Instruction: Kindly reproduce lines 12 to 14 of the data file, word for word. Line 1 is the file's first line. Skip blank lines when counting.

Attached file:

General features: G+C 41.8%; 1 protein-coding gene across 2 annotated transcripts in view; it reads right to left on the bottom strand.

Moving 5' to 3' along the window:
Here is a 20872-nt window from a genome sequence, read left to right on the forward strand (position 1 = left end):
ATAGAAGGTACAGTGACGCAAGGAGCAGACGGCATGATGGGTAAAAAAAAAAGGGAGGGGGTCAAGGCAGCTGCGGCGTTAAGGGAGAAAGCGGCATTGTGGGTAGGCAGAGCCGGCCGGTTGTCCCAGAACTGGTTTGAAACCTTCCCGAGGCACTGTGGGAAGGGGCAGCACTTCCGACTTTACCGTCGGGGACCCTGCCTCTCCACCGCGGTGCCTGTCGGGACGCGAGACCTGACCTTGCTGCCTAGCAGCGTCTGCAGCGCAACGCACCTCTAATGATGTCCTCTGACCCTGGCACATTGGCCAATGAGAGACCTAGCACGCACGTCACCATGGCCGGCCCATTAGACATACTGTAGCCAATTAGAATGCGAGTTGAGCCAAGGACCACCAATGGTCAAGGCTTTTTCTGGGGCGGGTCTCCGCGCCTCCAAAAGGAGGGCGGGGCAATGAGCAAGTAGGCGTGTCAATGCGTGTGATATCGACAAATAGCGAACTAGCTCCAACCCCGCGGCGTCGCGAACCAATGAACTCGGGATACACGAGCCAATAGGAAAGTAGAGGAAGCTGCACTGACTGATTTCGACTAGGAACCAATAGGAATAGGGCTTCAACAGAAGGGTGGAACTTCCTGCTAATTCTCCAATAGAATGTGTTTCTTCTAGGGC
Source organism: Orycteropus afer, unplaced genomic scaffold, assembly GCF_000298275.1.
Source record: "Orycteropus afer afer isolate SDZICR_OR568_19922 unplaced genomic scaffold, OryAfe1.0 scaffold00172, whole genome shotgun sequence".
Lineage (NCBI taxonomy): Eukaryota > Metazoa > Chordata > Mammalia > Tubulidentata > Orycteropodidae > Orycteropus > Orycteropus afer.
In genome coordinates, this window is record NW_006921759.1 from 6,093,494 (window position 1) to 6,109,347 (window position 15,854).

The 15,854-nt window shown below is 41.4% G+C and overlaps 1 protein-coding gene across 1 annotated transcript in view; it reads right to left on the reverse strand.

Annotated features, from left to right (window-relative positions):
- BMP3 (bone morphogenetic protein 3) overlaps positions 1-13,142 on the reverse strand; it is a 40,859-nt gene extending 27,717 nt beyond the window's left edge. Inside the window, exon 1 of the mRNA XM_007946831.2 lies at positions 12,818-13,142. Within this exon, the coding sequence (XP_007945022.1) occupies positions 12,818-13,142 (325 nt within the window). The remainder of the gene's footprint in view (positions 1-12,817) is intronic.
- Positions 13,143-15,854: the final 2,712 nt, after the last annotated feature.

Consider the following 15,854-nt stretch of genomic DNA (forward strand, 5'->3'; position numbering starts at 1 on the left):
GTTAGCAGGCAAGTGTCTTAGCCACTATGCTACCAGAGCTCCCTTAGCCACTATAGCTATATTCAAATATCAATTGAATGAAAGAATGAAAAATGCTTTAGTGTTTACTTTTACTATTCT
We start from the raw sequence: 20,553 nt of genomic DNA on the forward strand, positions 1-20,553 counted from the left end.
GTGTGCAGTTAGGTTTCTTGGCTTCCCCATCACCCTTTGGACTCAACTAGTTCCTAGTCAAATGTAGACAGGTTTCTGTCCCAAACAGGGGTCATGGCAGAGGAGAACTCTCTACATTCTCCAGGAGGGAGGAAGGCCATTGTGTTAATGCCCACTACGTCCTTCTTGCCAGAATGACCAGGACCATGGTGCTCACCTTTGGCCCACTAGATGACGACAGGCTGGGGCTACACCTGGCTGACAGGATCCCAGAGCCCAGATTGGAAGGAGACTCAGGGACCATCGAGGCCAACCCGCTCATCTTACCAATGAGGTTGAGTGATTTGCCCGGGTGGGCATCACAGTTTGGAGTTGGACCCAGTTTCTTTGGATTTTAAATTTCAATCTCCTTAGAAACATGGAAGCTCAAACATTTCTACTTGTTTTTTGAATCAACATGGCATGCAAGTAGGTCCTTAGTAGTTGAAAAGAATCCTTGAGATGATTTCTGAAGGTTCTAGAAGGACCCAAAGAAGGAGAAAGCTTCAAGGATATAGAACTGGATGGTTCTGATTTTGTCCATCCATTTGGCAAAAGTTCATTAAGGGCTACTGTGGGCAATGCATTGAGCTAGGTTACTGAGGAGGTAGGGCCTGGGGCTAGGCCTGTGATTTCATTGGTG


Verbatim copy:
- Positions 13,143-15,854: the final 2,712 nt, after the last annotated feature.

Consider the following 15,854-nt stretch of genomic DNA (forward strand, 5'->3'; position numbering starts at 1 on the left):
GTTAGCAGGCAAGTGTCTTAGCCACTATGCTACCAGAGCTCCCTTAGCCACTATAGCTATATTCAAATATCAATTGAATGAAAGAATGAAAAATGCTTTAGTGTTTACTTTTACTATTCT